To make them, I finally got to use the KitchenAid mixer my husband surprised me with a few weeks ago. He knows how much I love to bake, and it’s pretty high on the list of things I miss doing right now. My brother-in-law said I should go for a walk while they looked after the bébé, but the weather was nasty, and baking is just as relaxing for me. Having people bring food and using up what I stocked the freezer with are both good things, but there’s nothing like whipping up a fresh batch of cookies or fixing (and eating!) a delicious dinner to chill out after a long day.

I have a feeling that what I really miss right now is control, and with cooking you control (almost) everything. So it’s no wonder just thirty minutes in the kitchen did just as much good as a walk or a bath. And there’s the extra joy of a Pinterest win. Chocolate + ego boost + a break for my arms from rocking the bébé = happy new momma.

Born on the 4th

Bébé has arrived ! Born on the 4th of July like a real little American!

(Fair warning: I talk about the birth, but not in greater detail than what you’ve probably already seen in a Hollywood movie).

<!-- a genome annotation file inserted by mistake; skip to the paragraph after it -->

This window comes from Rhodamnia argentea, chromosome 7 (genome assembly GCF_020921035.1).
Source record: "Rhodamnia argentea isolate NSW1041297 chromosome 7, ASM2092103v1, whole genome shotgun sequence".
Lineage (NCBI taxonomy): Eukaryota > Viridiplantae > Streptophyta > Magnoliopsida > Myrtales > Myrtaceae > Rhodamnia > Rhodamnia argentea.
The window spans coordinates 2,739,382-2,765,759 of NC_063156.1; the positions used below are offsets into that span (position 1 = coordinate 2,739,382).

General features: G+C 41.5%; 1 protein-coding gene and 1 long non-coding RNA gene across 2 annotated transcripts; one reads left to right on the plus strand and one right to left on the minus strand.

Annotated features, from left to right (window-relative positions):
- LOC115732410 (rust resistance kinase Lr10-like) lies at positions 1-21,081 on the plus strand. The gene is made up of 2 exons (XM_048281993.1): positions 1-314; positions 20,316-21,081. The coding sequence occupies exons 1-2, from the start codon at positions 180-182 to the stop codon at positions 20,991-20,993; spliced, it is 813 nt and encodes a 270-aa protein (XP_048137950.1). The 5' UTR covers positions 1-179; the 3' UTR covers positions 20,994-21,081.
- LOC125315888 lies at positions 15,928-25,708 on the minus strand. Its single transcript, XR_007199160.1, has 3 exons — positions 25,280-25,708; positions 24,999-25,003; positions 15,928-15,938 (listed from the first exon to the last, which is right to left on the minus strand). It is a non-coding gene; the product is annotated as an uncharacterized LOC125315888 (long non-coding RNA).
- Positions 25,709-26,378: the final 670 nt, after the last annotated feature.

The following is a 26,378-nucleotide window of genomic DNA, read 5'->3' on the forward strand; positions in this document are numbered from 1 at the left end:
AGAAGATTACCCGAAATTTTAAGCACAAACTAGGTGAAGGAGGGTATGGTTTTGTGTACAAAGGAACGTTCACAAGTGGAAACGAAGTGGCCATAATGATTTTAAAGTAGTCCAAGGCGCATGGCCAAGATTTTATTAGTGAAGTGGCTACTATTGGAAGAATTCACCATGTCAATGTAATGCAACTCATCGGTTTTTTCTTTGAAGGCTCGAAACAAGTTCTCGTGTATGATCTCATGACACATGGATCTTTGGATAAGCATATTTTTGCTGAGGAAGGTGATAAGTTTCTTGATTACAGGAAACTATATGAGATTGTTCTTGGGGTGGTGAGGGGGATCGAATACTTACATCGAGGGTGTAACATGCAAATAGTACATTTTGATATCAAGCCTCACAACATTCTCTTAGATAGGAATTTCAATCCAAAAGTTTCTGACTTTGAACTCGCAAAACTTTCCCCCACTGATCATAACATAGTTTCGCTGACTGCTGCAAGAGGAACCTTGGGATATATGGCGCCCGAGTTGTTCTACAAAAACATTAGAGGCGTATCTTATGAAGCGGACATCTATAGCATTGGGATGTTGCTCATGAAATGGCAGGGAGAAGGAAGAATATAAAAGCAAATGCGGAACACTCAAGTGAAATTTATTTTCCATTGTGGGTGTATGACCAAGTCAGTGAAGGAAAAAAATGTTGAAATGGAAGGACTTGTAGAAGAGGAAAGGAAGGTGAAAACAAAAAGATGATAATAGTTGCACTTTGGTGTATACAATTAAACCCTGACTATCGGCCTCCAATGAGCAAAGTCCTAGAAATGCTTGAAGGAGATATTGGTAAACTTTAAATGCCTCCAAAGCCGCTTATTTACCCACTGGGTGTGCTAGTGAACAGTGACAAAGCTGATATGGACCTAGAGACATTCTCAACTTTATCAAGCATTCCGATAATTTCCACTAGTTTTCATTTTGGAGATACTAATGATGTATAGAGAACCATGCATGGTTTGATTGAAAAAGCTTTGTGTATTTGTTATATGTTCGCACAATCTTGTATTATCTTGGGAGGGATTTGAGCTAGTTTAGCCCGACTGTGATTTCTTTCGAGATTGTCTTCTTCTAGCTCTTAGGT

Though I had mixed feelings about him having a holiday birthday, I knew I couldn’t really control when he showed up. However, that didn’t stop me from trying a few “tricks” to see if it would help him make an appearance a bit earlier than scheduled.

So Thursday the 3rd, I ate an entire pineapple. And bounced on an exercise ball. Not violently, just a bit while sending some emails. Better for my back anyway! I walked up and down the stairs a few times. At best, I figured it would mean the fireworks on his birthday would compensate a little for the fact he can never be president of the USA. (Fun fact: Malia Obama is born on the 4th of July. So was Calvin Coolidge). At worst, I got a little workout and some vitamin C.